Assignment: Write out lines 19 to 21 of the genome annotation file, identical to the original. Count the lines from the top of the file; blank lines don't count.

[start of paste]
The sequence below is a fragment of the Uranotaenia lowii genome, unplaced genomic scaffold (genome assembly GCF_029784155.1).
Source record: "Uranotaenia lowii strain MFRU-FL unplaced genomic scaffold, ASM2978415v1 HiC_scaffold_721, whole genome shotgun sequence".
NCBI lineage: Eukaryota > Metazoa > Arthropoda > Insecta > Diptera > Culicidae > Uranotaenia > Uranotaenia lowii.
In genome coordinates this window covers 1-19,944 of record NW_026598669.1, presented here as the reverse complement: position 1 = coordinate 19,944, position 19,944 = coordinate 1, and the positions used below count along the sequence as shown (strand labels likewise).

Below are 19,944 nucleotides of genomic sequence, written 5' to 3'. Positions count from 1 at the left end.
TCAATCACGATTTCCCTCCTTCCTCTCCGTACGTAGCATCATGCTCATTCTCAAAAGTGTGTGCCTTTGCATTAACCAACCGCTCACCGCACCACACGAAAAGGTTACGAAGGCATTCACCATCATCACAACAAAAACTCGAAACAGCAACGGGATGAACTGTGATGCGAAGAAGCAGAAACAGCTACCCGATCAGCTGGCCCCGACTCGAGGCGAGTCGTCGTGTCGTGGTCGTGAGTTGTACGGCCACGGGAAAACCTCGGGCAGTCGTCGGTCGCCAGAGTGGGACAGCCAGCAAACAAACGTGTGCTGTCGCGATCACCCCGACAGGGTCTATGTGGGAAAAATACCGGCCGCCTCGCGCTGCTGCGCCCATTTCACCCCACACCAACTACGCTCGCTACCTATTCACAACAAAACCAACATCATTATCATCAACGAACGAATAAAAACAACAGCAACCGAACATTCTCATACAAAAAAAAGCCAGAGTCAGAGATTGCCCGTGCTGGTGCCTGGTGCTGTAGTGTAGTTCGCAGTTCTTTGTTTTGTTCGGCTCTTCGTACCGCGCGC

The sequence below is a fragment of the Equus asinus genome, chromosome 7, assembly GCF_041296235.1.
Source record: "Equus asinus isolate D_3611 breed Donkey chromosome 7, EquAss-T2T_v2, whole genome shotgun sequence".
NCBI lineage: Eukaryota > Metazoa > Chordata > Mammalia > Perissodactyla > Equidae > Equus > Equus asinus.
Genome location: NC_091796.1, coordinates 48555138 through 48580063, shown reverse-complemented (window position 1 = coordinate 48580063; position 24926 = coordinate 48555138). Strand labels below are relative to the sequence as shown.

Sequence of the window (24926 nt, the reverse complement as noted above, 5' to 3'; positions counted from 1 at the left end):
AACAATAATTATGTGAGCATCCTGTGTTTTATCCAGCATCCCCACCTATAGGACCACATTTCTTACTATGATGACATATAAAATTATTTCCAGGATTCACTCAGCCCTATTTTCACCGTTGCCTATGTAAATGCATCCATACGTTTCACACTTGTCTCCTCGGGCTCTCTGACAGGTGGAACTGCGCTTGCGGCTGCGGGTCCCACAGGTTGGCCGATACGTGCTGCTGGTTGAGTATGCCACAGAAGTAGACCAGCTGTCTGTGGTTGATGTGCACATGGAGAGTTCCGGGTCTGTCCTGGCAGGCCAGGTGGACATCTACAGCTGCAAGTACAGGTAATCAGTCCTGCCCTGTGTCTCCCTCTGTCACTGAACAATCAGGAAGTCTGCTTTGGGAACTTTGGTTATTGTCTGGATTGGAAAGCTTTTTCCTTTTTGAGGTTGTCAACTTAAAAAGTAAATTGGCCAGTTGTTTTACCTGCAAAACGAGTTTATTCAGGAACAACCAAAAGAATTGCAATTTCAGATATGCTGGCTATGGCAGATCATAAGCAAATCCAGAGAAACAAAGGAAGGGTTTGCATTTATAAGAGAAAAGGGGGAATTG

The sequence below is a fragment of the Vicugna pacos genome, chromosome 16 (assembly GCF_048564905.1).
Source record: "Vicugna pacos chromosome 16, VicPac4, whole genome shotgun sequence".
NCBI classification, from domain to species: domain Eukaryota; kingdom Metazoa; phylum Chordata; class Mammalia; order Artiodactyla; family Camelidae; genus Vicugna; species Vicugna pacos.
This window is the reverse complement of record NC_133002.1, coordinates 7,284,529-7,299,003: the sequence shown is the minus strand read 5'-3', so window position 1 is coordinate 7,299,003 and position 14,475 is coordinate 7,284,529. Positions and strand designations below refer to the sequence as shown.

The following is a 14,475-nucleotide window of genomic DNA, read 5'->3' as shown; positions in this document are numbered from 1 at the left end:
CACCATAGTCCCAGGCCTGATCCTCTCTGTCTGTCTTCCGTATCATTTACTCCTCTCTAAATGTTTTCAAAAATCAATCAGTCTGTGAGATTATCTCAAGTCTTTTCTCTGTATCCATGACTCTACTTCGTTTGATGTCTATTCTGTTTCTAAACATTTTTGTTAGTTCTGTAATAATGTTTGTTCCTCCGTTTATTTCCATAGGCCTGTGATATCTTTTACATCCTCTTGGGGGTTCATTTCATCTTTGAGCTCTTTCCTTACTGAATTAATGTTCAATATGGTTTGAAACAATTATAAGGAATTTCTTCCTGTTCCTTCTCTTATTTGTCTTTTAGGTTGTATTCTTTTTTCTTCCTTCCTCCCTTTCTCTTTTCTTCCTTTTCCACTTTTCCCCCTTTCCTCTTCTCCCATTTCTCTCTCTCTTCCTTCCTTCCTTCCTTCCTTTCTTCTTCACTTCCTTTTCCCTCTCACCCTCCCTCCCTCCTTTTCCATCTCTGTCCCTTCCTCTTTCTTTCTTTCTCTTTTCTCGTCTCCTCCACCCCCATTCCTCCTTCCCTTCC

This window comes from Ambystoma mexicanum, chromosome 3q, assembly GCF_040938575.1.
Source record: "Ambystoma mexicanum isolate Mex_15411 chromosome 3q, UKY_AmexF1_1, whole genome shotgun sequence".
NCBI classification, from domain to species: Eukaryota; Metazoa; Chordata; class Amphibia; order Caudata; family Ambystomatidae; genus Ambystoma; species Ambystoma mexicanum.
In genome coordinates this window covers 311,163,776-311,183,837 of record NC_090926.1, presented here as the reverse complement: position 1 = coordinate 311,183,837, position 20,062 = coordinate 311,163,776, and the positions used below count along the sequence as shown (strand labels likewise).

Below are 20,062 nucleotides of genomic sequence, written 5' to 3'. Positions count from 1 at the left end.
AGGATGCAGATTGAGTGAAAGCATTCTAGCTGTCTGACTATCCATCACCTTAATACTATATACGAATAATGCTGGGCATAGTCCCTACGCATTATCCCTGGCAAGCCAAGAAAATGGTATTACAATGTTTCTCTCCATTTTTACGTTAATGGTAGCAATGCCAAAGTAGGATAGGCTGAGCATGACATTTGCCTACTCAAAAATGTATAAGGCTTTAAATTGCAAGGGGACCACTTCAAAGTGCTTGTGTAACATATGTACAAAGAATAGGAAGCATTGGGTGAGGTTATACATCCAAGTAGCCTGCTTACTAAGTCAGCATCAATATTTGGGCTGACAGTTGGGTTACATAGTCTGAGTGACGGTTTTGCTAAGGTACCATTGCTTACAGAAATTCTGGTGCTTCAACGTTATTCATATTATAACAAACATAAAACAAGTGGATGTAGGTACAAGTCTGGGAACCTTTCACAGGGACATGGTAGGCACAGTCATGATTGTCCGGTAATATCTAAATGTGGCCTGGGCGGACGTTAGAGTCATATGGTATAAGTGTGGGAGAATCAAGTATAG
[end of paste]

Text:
This window comes from Ambystoma mexicanum, chromosome 3q, assembly GCF_040938575.1.
Source record: "Ambystoma mexicanum isolate Mex_15411 chromosome 3q, UKY_AmexF1_1, whole genome shotgun sequence".
NCBI classification, from domain to species: Eukaryota; Metazoa; Chordata; class Amphibia; order Caudata; family Ambystomatidae; genus Ambystoma; species Ambystoma mexicanum.